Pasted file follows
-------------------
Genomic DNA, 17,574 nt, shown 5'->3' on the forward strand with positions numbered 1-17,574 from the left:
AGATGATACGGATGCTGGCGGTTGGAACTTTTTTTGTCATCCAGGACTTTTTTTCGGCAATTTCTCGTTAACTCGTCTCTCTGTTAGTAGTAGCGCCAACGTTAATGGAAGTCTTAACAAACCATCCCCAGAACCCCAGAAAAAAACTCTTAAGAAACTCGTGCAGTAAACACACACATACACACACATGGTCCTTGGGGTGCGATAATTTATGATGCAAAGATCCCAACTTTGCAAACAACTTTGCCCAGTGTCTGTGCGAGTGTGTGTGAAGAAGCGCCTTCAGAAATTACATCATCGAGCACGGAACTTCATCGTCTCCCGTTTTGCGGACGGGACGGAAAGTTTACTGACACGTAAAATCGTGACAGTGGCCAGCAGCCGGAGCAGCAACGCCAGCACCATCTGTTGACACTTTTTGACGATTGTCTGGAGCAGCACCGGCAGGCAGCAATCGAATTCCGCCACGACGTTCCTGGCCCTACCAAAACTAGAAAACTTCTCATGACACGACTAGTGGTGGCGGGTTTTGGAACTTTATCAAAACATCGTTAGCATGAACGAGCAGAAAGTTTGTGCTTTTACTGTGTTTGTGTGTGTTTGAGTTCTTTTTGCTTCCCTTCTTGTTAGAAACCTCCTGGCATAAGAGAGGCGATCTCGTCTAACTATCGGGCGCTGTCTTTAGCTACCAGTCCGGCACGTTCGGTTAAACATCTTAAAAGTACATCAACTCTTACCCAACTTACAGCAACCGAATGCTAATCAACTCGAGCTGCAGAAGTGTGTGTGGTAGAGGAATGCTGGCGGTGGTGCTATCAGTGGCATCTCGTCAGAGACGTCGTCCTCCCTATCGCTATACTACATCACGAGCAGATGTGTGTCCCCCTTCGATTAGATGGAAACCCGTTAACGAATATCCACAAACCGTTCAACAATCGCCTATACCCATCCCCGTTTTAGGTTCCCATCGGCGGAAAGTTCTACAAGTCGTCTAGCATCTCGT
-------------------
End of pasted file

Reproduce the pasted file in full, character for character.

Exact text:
Genomic DNA, 17,574 nt, shown 5'->3' on the forward strand with positions numbered 1-17,574 from the left:
AGATGATACGGATGCTGGCGGTTGGAACTTTTTTTGTCATCCAGGACTTTTTTTCGGCAATTTCTCGTTAACTCGTCTCTCTGTTAGTAGTAGCGCCAACGTTAATGGAAGTCTTAACAAACCATCCCCAGAACCCCAGAAAAAAACTCTTAAGAAACTCGTGCAGTAAACACACACATACACACACATGGTCCTTGGGGTGCGATAATTTATGATGCAAAGATCCCAACTTTGCAAACAACTTTGCCCAGTGTCTGTGCGAGTGTGTGTGAAGAAGCGCCTTCAGAAATTACATCATCGAGCACGGAACTTCATCGTCTCCCGTTTTGCGGACGGGACGGAAAGTTTACTGACACGTAAAATCGTGACAGTGGCCAGCAGCCGGAGCAGCAACGCCAGCACCATCTGTTGACACTTTTTGACGATTGTCTGGAGCAGCACCGGCAGGCAGCAATCGAATTCCGCCACGACGTTCCTGGCCCTACCAAAACTAGAAAACTTCTCATGACACGACTAGTGGTGGCGGGTTTTGGAACTTTATCAAAACATCGTTAGCATGAACGAGCAGAAAGTTTGTGCTTTTACTGTGTTTGTGTGTGTTTGAGTTCTTTTTGCTTCCCTTCTTGTTAGAAACCTCCTGGCATAAGAGAGGCGATCTCGTCTAACTATCGGGCGCTGTCTTTAGCTACCAGTCCGGCACGTTCGGTTAAACATCTTAAAAGTACATCAACTCTTACCCAACTTACAGCAACCGAATGCTAATCAACTCGAGCTGCAGAAGTGTGTGTGGTAGAGGAATGCTGGCGGTGGTGCTATCAGTGGCATCTCGTCAGAGACGTCGTCCTCCCTATCGCTATACTACATCACGAGCAGATGTGTGTCCCCCTTCGATTAGATGGAAACCCGTTAACGAATATCCACAAACCGTTCAACAATCGCCTATACCCATCCCCGTTTTAGGTTCCCATCGGCGGAAAGTTCTACAAGTCGTCTAGCATCTCGT